• Reactor internal skirts to accommodate the elevations that may be required for minimisation of interbed spacing and maximisation of catalyst bed utilisation and volumes.

When installing the latest generation reactor internals, there are often opportunities to capture additional value. For instance, depending on the axial temperature gradient, it could be possible to combine beds to increase catalyst uptake. And, when the quench internals, bottom baskets and filter trays are designed to occupy minimal reactor volume, they can enable more catalyst to be loaded into the reactor. This can be used to help extend the catalyst cycle life, lower the weighted average bed temperature, increase the throughput or process heavier, less expensive feedstock, which results in a higher margin. In some cases, the unit yields can be redefined for better economics.

In addition, some latest generation reactor internals are designed for fast removal and installation, which can help to increase days on stream and be worth significant revenue. There are also safety advantages, such as far less confined space working time because cutting and welding are not required, and large manways that enable fast entry and exit. In some cases, no physical entry is required to access the bed.

Increasing catalyst volume by combining beds
When replacing conventional reactor internals with latest generation hardware, refiners can typically benefit from an increase in the volume of catalyst that can be loaded into the reactor. If the same catalyst was used as in the previous cycle, this could help to extend the cycle length. Alternatively, a moderate activity catalyst could be used that has higher middle distillates selectivity. SASREF selected the second option.

SASREF’s revised unit objectives warranted a close look into the possibilities to combine beds in this way. Extra catalyst volume would be required in order to apply more middle distillate selective, moderate activity catalysts that still could process the future higher feed rate for the entire interval between planned catalyst change-outs. The latest middle distillate selective catalysts are a good fit because they limit the extent of secondary cracking to naphtha and lighter products.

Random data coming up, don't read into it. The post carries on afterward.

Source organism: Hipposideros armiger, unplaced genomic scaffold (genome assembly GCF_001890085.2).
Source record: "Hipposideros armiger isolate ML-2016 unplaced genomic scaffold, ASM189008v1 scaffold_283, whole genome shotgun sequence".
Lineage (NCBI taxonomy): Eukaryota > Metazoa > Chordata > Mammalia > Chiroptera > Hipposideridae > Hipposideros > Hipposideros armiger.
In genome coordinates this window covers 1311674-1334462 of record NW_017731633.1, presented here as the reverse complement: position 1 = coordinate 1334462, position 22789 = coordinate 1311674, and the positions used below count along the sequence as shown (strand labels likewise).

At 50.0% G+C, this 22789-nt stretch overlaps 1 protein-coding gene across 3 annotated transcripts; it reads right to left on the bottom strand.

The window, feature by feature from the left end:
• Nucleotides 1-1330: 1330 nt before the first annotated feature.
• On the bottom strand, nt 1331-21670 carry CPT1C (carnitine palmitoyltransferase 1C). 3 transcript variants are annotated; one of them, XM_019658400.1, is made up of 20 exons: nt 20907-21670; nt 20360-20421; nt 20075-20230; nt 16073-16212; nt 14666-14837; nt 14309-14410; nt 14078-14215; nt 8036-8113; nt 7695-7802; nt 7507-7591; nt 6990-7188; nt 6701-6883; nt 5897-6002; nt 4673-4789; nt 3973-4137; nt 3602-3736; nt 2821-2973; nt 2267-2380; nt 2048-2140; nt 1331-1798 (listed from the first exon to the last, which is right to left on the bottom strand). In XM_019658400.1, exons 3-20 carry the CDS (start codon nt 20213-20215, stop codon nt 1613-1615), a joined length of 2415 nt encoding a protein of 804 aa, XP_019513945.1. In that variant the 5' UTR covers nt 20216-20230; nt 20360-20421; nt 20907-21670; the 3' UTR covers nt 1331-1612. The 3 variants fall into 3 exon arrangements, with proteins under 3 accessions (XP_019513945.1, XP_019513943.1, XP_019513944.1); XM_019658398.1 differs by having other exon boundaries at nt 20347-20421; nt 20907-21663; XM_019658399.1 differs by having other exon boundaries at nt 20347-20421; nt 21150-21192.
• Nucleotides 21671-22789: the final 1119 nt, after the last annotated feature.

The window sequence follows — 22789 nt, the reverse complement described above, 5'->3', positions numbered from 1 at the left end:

To investigate the thermal behaviour of the existing system and the new options for the revamp, Shell Global Solutions conducted a thermal stability assessment for multiple bed combination scenarios. This took into account the proposed fresh feed intake, which SASREF wanted to increase from 7500 to 8000 t/d, the proposed catalyst system, the capacity of the existing interbed quench facilities and the hydrocracker’s operating mode. It verified that the rate of occurrence of temperature excursions could be adequately minimised and that excursions, should they happen, would be adequately moderated by the available operational handles.

At SASREF, the two pretreatment reactors had four beds each and the cracking reactors had six beds each. Ultimately, the thermal stability assessment led to a recommendation to merge beds 3 and 4 in the pretreatment reactor and beds 1 and 2 in the cracking reactors (see Figure 1).

As a result of merging the beds and the hardware’s slimmer profile, the reactors’ catalyst volume increased substantially. The catalyst load in the pretreatment reactors increased by 16%. In the cracking reactors, there was a 22% increase compared with the original loaded catalyst volume using conventional reactor hardware.
Reducing the number of beds has a positive impact on three main parameters:
• Less hardware is required, which reduces capital expenditure
• Less turnaround time is required in every future catalyst exchange, as there are fewer manways to open and close
• There is easier and faster catalyst loading due to longer beds.